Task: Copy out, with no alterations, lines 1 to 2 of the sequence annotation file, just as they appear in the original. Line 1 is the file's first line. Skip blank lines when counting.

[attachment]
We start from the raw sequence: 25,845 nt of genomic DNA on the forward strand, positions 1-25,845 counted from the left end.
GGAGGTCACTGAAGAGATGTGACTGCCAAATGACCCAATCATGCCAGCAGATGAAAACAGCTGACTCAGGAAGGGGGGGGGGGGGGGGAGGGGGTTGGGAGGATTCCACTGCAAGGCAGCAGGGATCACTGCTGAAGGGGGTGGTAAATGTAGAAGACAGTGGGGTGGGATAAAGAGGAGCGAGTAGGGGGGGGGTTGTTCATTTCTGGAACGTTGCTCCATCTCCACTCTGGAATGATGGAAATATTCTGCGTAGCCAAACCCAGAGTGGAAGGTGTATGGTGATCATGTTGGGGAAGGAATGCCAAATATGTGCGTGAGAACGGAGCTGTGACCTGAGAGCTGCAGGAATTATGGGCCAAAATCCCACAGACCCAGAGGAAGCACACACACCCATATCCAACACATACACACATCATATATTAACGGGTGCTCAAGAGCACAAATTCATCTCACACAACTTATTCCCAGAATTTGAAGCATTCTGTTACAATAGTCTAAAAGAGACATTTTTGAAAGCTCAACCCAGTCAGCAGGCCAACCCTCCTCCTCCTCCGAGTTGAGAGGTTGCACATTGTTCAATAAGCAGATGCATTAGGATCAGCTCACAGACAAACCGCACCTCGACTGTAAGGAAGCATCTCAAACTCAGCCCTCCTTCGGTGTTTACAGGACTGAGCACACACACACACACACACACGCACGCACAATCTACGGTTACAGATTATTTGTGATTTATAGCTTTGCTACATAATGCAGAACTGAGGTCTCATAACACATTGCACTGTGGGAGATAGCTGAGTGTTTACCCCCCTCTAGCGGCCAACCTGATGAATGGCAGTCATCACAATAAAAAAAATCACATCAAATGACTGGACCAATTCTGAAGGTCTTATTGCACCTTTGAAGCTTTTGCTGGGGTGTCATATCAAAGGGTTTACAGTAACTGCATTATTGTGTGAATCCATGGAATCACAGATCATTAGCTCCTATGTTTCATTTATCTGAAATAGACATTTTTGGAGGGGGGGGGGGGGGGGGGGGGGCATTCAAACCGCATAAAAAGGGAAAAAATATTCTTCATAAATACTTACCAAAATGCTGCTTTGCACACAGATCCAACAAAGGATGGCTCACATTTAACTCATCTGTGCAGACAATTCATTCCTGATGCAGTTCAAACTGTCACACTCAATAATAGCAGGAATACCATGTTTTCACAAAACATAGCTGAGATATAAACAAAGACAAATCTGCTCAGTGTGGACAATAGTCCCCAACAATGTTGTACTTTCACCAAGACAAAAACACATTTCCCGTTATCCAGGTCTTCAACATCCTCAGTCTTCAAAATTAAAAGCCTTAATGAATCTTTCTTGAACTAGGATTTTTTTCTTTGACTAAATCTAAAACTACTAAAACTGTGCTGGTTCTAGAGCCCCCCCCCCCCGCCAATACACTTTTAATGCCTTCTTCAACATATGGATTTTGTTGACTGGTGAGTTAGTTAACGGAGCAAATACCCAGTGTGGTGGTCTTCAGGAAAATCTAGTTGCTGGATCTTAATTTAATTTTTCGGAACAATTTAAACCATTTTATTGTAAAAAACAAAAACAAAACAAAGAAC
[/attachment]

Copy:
We start from the raw sequence: 25,845 nt of genomic DNA on the forward strand, positions 1-25,845 counted from the left end.
GGAGGTCACTGAAGAGATGTGACTGCCAAATGACCCAATCATGCCAGCAGATGAAAACAGCTGACTCAGGAAGGGGGGGGGGGGGGGGAGGGGGTTGGGAGGATTCCACTGCAAGGCAGCAGGGATCACTGCTGAAGGGGGTGGTAAATGTAGAAGACAGTGGGGTGGGATAAAGAGGAGCGAGTAGGGGGGGGGTTGTTCATTTCTGGAACGTTGCTCCATCTCCACTCTGGAATGATGGAAATATTCTGCGTAGCCAAACCCAGAGTGGAAGGTGTATGGTGATCATGTTGGGGAAGGAATGCCAAATATGTGCGTGAGAACGGAGCTGTGACCTGAGAGCTGCAGGAATTATGGGCCAAAATCCCACAGACCCAGAGGAAGCACACACACCCATATCCAACACATACACACATCATATATTAACGGGTGCTCAAGAGCACAAATTCATCTCACACAACTTATTCCCAGAATTTGAAGCATTCTGTTACAATAGTCTAAAAGAGACATTTTTGAAAGCTCAACCCAGTCAGCAGGCCAACCCTCCTCCTCCTCCGAGTTGAGAGGTTGCACATTGTTCAATAAGCAGATGCATTAGGATCAGCTCACAGACAAACCGCACCTCGACTGTAAGGAAGCATCTCAAACTCAGCCCTCCTTCGGTGTTTACAGGACTGAGCACACACACACACACACACACGCACGCACAATCTACGGTTACAGATTATTTGTGATTTATAGCTTTGCTACATAATGCAGAACTGAGGTCTCATAACACATTGCACTGTGGGAGATAGCTGAGTGTTTACCCCCCTCTAGCGGCCAACCTGATGAATGGCAGTCATCACAATAAAAAAAATCACATCAAATGACTGGACCAATTCTGAAGGTCTTATTGCACCTTTGAAGCTTTTGCTGGGGTGTCATATCAAAGGGTTTACAGTAACTGCATTATTGTGTGAATCCATGGAATCACAGATCATTAGCTCCTATGTTTCATTTATCTGAAATAGACATTTTTGGAGGGGGGGGGGGGGGGGGGGGGGCATTCAAACCGCATAAAAAGGGAAAAAATATTCTTCATAAATACTTACCAAAATGCTGCTTTGCACACAGATCCAACAAAGGATGGCTCACATTTAACTCATCTGTGCAGACAATTCATTCCTGATGCAGTTCAAACTGTCACACTCAATAATAGCAGGAATACCATGTTTTCACAAAACATAGCTGAGATATAAACAAAGACAAATCTGCTCAGTGTGGACAATAGTCCCCAACAATGTTGTACTTTCACCAAGACAAAAACACATTTCCCGTTATCCAGGTCTTCAACATCCTCAGTCTTCAAAATTAAAAGCCTTAATGAATCTTTCTTGAACTAGGATTTTTTTCTTTGACTAAATCTAAAACTACTAAAACTGTGCTGGTTCTAGAGCCCCCCCCCCCCGCCAATACACTTTTAATGCCTTCTTCAACATATGGATTTTGTTGACTGGTGAGTTAGTTAACGGAGCAAATACCCAGTGTGGTGGTCTTCAGGAAAATCTAGTTGCTGGATCTTAATTTAATTTTTCGGAACAATTTAAACCATTTTATTGTAAAAAACAAAAACAAAACAAAGAAC